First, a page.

Seafront road may be removed in aid of coast defences
A MAJOR seafront road could be removed in places as part of ambitious plans for the city's sea defences.
Clarence Esplanade – the road that runs along the Southsea seafront – could be ditched in favour of a wider promenade.
Lyall Cairns, head of the Eastern Solent Coastal Parternship – the group that is behind the £99.4m project to protect 8,077 homes from flooding – made the revelation at a meeting.
Addressing the East Southsea Neighbourhood Forum on the much-discussed scheme, he said: ‘What we want to get is a great-looking scheme that is all about regeneration of the seafront.
‘We need to think radical and ambitious with the proposals and that could involve removing the road, giving us a wider promenade.’
Mr Cairns said that removing the road could free up space to better incorporate the defences into the existing seafront.
He added that all businesses along the seafront would be consulted as part of the design process.
The scheme is currently in its infancy though the ESCP has concluded that it will involve a primary sloping revetment and a secondary set back defence.
It was recently awarded £5.8m in design funding from the Environment Agency with initial proposals to be unveiled next spring.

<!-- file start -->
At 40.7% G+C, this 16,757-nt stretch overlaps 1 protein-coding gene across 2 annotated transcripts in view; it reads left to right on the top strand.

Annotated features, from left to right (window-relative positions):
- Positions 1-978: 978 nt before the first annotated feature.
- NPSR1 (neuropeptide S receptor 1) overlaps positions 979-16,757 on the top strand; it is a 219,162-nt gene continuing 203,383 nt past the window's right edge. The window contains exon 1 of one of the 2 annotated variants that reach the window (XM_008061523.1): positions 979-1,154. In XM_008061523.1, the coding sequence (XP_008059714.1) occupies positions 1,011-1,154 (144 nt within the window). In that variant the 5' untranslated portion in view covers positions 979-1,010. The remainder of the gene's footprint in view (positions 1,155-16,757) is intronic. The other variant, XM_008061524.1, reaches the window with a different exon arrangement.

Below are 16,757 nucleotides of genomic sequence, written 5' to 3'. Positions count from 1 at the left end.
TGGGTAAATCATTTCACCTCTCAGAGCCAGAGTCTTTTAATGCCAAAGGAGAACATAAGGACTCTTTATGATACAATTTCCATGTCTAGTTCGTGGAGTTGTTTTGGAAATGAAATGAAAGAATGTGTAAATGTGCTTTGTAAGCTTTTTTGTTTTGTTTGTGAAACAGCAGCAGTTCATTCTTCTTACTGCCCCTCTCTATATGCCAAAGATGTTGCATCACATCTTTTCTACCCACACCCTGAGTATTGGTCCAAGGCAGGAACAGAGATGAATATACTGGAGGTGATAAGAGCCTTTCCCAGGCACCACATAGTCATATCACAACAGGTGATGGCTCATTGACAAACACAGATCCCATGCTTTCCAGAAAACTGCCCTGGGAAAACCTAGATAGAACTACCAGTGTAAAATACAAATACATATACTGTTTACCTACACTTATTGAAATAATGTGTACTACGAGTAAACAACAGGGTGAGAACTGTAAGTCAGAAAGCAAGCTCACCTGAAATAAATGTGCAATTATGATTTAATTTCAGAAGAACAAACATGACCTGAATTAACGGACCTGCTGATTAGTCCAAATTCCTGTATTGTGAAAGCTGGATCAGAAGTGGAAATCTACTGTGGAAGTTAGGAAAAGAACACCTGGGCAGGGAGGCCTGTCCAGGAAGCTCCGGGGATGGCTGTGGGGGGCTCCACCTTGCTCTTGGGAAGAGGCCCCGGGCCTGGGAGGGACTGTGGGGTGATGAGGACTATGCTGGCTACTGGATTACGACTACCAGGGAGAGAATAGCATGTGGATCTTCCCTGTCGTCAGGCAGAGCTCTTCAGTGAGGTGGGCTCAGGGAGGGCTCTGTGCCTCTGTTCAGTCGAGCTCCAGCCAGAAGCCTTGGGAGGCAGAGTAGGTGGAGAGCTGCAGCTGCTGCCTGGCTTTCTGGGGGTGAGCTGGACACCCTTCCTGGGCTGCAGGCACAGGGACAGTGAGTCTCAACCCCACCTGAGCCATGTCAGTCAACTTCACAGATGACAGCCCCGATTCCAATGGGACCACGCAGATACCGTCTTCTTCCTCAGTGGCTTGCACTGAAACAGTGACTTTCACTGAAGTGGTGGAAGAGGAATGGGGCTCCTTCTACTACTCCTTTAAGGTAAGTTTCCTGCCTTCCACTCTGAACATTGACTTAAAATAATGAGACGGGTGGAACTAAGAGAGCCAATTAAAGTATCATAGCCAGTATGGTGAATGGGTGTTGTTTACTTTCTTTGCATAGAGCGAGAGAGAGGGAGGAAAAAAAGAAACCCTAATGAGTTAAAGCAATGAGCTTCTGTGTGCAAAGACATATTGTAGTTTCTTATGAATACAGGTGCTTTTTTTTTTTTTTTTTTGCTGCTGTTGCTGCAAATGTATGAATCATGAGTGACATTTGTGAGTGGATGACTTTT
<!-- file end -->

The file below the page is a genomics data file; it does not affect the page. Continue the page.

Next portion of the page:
The idea to remove parts of the esplanade was welcomed by University of Portsmouth visiting lecturer Walter Menteth, who has produced an alternative design for the scheme.
Mr Menteth said: ‘It is a great pleasure to hear that the ESCP are considering the removal of the main road to make way for the defences.
His hope for a soft-engineering option for the defences and a dune-esque look to Southsea Common has been knocked back by the ESCP.
The proposals – which included the option of moving the War Memorial – were criticised by councillors during Tuesday’s full council where it was unanimously decided to oppose the scheme.
Stephen Morgan, Portsmouth South MP, previously wrote to the government to call for a halt on the design funding due to concerns that a soft-engineering proposal was not being explored.
He explained in the chamber that he had been given commitments from the ESCP that both hard and soft-engineering options were being looked at.